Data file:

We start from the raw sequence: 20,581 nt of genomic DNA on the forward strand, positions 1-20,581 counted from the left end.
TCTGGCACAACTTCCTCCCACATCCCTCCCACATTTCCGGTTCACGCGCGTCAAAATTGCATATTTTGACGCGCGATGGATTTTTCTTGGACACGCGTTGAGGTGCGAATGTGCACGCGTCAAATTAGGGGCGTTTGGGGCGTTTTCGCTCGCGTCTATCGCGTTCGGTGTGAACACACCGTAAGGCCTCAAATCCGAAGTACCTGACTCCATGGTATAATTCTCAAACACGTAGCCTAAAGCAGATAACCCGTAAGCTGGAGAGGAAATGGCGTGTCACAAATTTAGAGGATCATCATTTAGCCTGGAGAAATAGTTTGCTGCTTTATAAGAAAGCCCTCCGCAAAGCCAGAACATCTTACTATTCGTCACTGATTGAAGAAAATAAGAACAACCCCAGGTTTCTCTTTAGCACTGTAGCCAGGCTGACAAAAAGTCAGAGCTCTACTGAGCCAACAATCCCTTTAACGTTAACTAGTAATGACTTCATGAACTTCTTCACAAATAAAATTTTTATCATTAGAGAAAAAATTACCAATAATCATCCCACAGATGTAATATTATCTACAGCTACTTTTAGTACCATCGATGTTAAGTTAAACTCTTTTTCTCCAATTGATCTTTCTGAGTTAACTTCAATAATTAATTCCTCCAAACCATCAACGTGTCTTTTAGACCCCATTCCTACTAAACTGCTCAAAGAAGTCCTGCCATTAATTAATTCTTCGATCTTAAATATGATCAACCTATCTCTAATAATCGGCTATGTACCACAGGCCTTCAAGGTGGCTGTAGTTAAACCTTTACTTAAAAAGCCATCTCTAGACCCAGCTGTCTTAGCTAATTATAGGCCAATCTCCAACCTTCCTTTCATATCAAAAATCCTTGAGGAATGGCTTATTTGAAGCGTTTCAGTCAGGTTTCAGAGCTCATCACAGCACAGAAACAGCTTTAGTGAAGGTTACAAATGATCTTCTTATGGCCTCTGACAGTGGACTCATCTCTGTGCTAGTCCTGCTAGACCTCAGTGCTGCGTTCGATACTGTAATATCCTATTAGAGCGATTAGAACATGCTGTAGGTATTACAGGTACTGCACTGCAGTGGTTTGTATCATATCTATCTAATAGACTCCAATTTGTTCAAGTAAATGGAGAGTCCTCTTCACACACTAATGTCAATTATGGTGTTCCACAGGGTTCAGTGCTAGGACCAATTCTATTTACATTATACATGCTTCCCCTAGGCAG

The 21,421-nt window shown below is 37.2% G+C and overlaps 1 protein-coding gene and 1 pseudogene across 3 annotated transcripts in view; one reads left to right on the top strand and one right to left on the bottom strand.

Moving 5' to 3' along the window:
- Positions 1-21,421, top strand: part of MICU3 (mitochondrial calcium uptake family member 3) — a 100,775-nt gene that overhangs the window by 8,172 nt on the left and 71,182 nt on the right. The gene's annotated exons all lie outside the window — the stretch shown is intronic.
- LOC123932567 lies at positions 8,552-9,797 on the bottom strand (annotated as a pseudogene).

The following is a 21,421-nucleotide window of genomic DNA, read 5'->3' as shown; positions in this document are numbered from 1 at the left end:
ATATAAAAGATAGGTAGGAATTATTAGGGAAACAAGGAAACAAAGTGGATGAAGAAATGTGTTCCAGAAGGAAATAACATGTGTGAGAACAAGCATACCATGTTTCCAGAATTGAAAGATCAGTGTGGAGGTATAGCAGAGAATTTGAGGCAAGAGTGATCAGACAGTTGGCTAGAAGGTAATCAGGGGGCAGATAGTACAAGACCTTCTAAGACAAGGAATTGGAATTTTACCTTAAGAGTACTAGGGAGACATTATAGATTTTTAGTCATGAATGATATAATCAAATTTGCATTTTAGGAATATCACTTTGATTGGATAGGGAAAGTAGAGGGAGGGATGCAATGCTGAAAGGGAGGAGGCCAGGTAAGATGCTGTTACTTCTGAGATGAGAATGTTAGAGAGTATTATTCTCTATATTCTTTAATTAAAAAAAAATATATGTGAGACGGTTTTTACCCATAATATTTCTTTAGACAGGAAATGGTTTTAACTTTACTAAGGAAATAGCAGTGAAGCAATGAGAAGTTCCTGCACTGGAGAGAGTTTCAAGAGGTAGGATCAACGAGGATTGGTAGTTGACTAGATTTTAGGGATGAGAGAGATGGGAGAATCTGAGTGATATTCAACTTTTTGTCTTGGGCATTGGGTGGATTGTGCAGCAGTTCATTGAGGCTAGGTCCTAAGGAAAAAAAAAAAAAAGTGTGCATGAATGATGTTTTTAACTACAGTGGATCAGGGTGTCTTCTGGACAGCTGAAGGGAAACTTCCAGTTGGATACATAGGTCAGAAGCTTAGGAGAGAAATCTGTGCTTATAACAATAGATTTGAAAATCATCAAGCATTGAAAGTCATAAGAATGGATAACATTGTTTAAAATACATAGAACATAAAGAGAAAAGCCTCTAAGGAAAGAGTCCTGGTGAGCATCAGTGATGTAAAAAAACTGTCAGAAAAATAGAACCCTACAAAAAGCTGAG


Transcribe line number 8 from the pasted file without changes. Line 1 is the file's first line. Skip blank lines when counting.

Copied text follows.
ATATAAAAGATAGGTAGGAATTATTAGGGAAACAAGGAAACAAAGTGGATGAAGAAATGTGTTCCAGAAGGAAATAACATGTGTGAGAACAAGCATACCATGTTTCCAGAATTGAAAGATCAGTGTGGAGGTATAGCAGAGAATTTGAGGCAAGAGTGATCAGACAGTTGGCTAGAAGGTAATCAGGGGGCAGATAGTACAAGACCTTCTAAGACAAGGAATTGGAATTTTACCTTAAGAGTACTAGGGAGACATTATAGATTTTTAGTCATGAATGATATAATCAAATTTGCATTTTAGGAATATCACTTTGATTGGATAGGGAAAGTAGAGGGAGGGATGCAATGCTGAAAGGGAGGAGGCCAGGTAAGATGCTGTTACTTCTGAGATGAGAATGTTAGAGAGTATTATTCTCTATATTCTTTAATTAAAAAAAAATATATGTGAGACGGTTTTTACCCATAATATTTCTTTAGACAGGAAATGGTTTTAACTTTACTAAGGAAATAGCAGTGAAGCAATGAGAAGTTCCTGCACTGGAGAGAGTTTCAAGAGGTAGGATCAACGAGGATTGGTAGTTGACTAGATTTTAGGGATGAGAGAGATGGGAGAATCTGAGTGATATTCAACTTTTTGTCTTGGGCATTGGGTGGATTGTGCAGCAGTTCATTGAGGCTAGGTCCTAAGGAAAAAAAAAAAAAAGTGTGCATGAATGATGTTTTTAACTACAGTGGATCAGGGTGTCTTCTGGACAGCTGAAGGGAAACTTCCAGTTGGATACATAGGTCAGAAGCTTAGGAGAGAAATCTGTGCTTATAACAATAGATTTGAAAATCATCAAGCATTGAAAGTCATAAGAATGGATAACATTGTTTAAAATACATAGAACATAAAGAGAAAAGCCTCTAAGGAAAGAGTCCTGGTGAGCATCAGTGATGTAAAAAAACTGTCAGAAAAATAGAACCCTACAAAAAGCTGAG